Austin Urban Rail: A blow to social equity and justice.

COST Commentary: The comments below were submitted by D’Ann Johnson of ‘TEXAS RIOGRANDE LEGAL LEGAL AID, INC‘ to the City of Austin in response to the City’s request for comments regarding preparation of their planned Urban Rail ‘Environmental Impact Statement’ (EIS) being conducted in conjunction with the Federal Transportation Administration (FTA). The EIS takes about 2 years and is required as part of the US Governments consideration of funding a portion of an Urban Rail project.

These comprehensive comments are well researched and founded on facts. Austin continues to spend millions of dollars and valuable city resources to plan an Urban Rail in spite of overwhelming evidence that it will not achieve the goals enumerated by the city, but will achieve the exact opposite.

1. The Urban Rail will have major negative impacts to social equity and justice by creating transit discrimination as described below and already demonstrated by Capital Metro’s Red Line commuter train.

2. It is not cost effective and will increases taxes substantially and/or reduce basic city services.

3. The City has no viable funding plan to make Urban Rail sustainable.

4. Urban Rail will not result in increased net development and tax base.

5. It will increase congestion in Central Austin.

6. It will increase safety hazards.

7. Urban Rail is not flexible to meet changing demands.

8. It will produce visual pollution and prevent the use of streets for traditional civic events.

As noted below and on COST’s site, the City has not conducted responsible studies of transit alternatives. There are several alternatives which are far more effective and affordable than the proposed Urban Rail.

One cannot imagine the inefficiency and wasted tax dollars of two large transit agencies (Cap Metro and the City) providing transit in the same area and effectively coordinating thru two major bureaucracies. Cap Metro has already proven it is very difficult with one agency and the City does not have a terrific record with major projects.

Beyond all these detailed reasons that the City’s Urban Rail plan is irresponsible is the fact that transit ridership is has been declining in many cities including Dallas, Houston and Austin after billions of dollars have been spent to “improve” transit and attract greater ridership.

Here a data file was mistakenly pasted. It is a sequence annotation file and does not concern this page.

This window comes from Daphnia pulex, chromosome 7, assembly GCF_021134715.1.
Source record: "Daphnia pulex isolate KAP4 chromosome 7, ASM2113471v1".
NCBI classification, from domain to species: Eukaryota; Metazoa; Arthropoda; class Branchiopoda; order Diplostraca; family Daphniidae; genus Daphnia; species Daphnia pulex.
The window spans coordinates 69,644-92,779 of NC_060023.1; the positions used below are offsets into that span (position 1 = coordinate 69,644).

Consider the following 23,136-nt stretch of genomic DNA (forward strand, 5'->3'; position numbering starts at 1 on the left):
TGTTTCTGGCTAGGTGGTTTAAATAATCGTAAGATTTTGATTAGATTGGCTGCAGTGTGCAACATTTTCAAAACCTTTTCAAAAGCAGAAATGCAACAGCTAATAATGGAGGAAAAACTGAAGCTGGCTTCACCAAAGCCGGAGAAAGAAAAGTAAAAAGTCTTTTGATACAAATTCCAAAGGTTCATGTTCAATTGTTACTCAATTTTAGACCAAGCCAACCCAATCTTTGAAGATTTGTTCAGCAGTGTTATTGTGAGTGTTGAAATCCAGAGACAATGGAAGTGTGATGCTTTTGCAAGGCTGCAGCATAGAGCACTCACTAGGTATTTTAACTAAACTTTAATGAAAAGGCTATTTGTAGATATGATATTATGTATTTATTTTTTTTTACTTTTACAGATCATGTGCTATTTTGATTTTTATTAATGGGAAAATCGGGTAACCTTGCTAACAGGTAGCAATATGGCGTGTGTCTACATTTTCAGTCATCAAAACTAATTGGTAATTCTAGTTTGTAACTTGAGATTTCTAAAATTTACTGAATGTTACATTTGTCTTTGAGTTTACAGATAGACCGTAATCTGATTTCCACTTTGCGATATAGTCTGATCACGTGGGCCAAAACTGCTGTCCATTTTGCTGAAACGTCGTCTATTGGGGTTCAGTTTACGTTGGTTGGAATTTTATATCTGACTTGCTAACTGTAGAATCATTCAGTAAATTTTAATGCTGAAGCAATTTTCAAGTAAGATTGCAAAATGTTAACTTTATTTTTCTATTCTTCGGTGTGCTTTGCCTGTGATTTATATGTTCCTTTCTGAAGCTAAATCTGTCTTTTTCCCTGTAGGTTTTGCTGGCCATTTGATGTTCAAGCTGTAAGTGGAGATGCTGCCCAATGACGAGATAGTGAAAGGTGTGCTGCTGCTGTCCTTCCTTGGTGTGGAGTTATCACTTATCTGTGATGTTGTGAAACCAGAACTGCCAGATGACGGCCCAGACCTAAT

The content below is as submitted but the format is slightly different due to different software programs.
_______________________________________________________________
LAW OFFICE OF
TEXAS RIOGRANDE LEGAL AID, INC.
Austin Office
4920 N. IH-35
Austin, TX 78751
Telephone (512) 374-2700 Toll Free (800) 369-9270
Fax (512) 447-3940
April 29, 2011

On behalf of House the Homeless, Inc. and other low-income, minority, and/or transit dependent persons, we provide these comments on the Draft Environmental Impact Statement for Austin’s Urban Rail.

A. Purpose and Need

The Draft EIS does not provide quantitative facts to demonstrate any need for the proposed urban rail. Claiming that the purpose of the project is to “improve the mobility, connectivity, and sustainability of Central Austin” by linking downtown Austin to major activity centers, the draft identifies several areas, such as East Riverside, the University of Texas, the Capitol complex, Mueller development, and Austin-Bergstrom International Airport.(1) Identifying East Riverside and Mueller development as major activity centers are developer’s hopes rather than reality. The city has failed to provide information as to why a direct connection between these corridors is needed. In addition, Austin continues to lack the density needed to support urban rail investment. Rail is most successful in compact high density corridors which allow it to carry a large number of passengers.(2) Thus, rail is more successful in larger cities like New York, where the density is 26,402 residents per square mile compared to Austin’s 2,610 residents per square mile.(3)